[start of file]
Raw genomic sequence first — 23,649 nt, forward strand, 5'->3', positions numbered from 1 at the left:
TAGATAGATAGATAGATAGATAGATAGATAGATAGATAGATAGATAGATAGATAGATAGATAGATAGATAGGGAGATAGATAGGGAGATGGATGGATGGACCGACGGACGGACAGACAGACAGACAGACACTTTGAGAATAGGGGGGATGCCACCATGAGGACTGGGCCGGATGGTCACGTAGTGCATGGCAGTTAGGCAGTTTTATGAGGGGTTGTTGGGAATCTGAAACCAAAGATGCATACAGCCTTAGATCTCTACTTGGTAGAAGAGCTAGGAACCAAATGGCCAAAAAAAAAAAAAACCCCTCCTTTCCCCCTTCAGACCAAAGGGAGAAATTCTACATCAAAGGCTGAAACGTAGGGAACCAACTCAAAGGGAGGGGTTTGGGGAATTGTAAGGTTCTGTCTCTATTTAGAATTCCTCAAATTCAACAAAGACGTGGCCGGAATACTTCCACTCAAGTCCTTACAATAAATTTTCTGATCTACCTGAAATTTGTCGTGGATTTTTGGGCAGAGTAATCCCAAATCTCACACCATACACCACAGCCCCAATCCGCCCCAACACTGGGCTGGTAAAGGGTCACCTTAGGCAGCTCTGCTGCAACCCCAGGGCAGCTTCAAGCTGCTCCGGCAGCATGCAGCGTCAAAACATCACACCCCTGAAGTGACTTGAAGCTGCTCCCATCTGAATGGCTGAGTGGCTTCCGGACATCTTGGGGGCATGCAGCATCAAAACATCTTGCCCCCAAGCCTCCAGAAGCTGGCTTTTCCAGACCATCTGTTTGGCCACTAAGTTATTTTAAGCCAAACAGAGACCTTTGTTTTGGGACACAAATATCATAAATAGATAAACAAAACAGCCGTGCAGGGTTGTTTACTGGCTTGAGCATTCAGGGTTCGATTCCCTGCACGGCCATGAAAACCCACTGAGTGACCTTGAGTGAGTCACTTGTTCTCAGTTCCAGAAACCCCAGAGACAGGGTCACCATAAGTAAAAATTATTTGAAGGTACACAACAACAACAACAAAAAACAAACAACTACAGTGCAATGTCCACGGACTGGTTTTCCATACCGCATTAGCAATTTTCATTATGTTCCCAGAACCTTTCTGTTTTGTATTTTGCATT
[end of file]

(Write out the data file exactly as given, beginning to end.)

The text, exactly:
Raw genomic sequence first — 23,649 nt, forward strand, 5'->3', positions numbered from 1 at the left:
TAGATAGATAGATAGATAGATAGATAGATAGATAGATAGATAGATAGATAGATAGATAGATAGATAGATAGGGAGATAGATAGGGAGATGGATGGATGGACCGACGGACGGACAGACAGACAGACAGACACTTTGAGAATAGGGGGGATGCCACCATGAGGACTGGGCCGGATGGTCACGTAGTGCATGGCAGTTAGGCAGTTTTATGAGGGGTTGTTGGGAATCTGAAACCAAAGATGCATACAGCCTTAGATCTCTACTTGGTAGAAGAGCTAGGAACCAAATGGCCAAAAAAAAAAAAAACCCCTCCTTTCCCCCTTCAGACCAAAGGGAGAAATTCTACATCAAAGGCTGAAACGTAGGGAACCAACTCAAAGGGAGGGGTTTGGGGAATTGTAAGGTTCTGTCTCTATTTAGAATTCCTCAAATTCAACAAAGACGTGGCCGGAATACTTCCACTCAAGTCCTTACAATAAATTTTCTGATCTACCTGAAATTTGTCGTGGATTTTTGGGCAGAGTAATCCCAAATCTCACACCATACACCACAGCCCCAATCCGCCCCAACACTGGGCTGGTAAAGGGTCACCTTAGGCAGCTCTGCTGCAACCCCAGGGCAGCTTCAAGCTGCTCCGGCAGCATGCAGCGTCAAAACATCACACCCCTGAAGTGACTTGAAGCTGCTCCCATCTGAATGGCTGAGTGGCTTCCGGACATCTTGGGGGCATGCAGCATCAAAACATCTTGCCCCCAAGCCTCCAGAAGCTGGCTTTTCCAGACCATCTGTTTGGCCACTAAGTTATTTTAAGCCAAACAGAGACCTTTGTTTTGGGACACAAATATCATAAATAGATAAACAAAACAGCCGTGCAGGGTTGTTTACTGGCTTGAGCATTCAGGGTTCGATTCCCTGCACGGCCATGAAAACCCACTGAGTGACCTTGAGTGAGTCACTTGTTCTCAGTTCCAGAAACCCCAGAGACAGGGTCACCATAAGTAAAAATTATTTGAAGGTACACAACAACAACAACAAAAAACAAACAACTACAGTGCAATGTCCACGGACTGGTTTTCCATACCGCATTAGCAATTTTCATTATGTTCCCAGAACCTTTCTGTTTTGTATTTTGCATT